Please don’t take this for the covids

2 minute read

It’s public health Opposites Day again at the White House.

When The Back Page was little, she lived in a house with a garden full of oleander trees, so one of the first things she was taught is that oleander is VERY DAMN POISONOUS.

So why are we even surprised that Donald Trump is now spruiking oleander extract as a COVID cure?

Proving himself yet again, as if any further proof were needed, to be the most exhilaratingly irresponsible leader you could have during a massive health crisis, the Nonsenser-in-Chief has “expressed enthusiasm for the Food and Drug Administration to permit an extract from the oleander plant to be marketed as a dietary supplement or, alternatively, approved as a drug to cure COVID-19, despite lack of proof that it works”.

According to the world’s new favourite expat Australian journalist Jonathan Swan, writing for Axios, the push for Phoenix Biotechnology’s oleandrin product to be approved as a COVID drug and/or an off-the-shelf dietary supplement comes mediated by neurosurgeon and former presidential candidate Ben Carson.

(Now the Housing and Development Secretary, Dr Carson’s fun beliefs include that

  • the pyramids were grain silos
  • Hitler only succeeded because of gun control
  • Obamacare was the worst thing to happen to America since slavery.)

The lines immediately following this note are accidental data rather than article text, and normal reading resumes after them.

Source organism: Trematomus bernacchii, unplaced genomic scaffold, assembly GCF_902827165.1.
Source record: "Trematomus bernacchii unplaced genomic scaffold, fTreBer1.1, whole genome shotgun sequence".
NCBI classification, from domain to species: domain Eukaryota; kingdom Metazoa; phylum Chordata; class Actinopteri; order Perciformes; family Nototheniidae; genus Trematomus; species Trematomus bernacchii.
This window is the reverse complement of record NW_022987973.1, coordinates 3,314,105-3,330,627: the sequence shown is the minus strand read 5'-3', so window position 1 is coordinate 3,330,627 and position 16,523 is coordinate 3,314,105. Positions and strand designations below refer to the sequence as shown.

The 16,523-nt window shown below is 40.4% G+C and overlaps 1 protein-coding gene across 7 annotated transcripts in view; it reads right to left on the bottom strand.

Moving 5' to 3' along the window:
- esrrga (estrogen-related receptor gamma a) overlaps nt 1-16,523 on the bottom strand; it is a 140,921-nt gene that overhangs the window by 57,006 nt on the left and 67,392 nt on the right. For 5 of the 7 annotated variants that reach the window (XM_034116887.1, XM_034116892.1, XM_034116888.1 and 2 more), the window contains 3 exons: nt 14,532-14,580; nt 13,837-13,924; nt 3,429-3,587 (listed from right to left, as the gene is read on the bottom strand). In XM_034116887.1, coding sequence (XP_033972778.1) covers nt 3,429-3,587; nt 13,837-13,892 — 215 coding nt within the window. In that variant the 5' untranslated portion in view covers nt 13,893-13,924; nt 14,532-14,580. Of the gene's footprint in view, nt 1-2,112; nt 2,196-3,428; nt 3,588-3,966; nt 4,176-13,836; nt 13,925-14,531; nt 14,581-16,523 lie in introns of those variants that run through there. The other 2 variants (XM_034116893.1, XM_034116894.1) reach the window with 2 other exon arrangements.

We’d call this hydroxychloroquine redux, except that drug actually had a plausible mechanism behind it and was promoted by some respectable people, before the trial results failed to confirm the promise.

At least one American died and his wife ended up in hospital after listening to the President that time, and this has the potential to go much wronger than that – especially now that the US has nearly 5.5 million cases and its death toll is over 170,000.

Oleander, a traditional folk medicine/dart poison, is toxic to the heart, liver and kidneys and causes a range of symptoms up to and including coma and death when ingested.


One in vitro study showed “potent anti-SARS-CoV-2 activity” in vitro, though even its authors note that “Care must be taken when inferring potential therapeutic benefits”. Phoenix vice chairman Andrew Whitney insists human studies have been performed – they just haven’t been published yet.

Professor Sharon Lewin from Melbourne University’s Doherty Institute told Axios “You’d certainly want to see more work done on this before even contemplating a human trial.”

If you see something stupid, say something stupid. Send your pretty cardiac glycosides to

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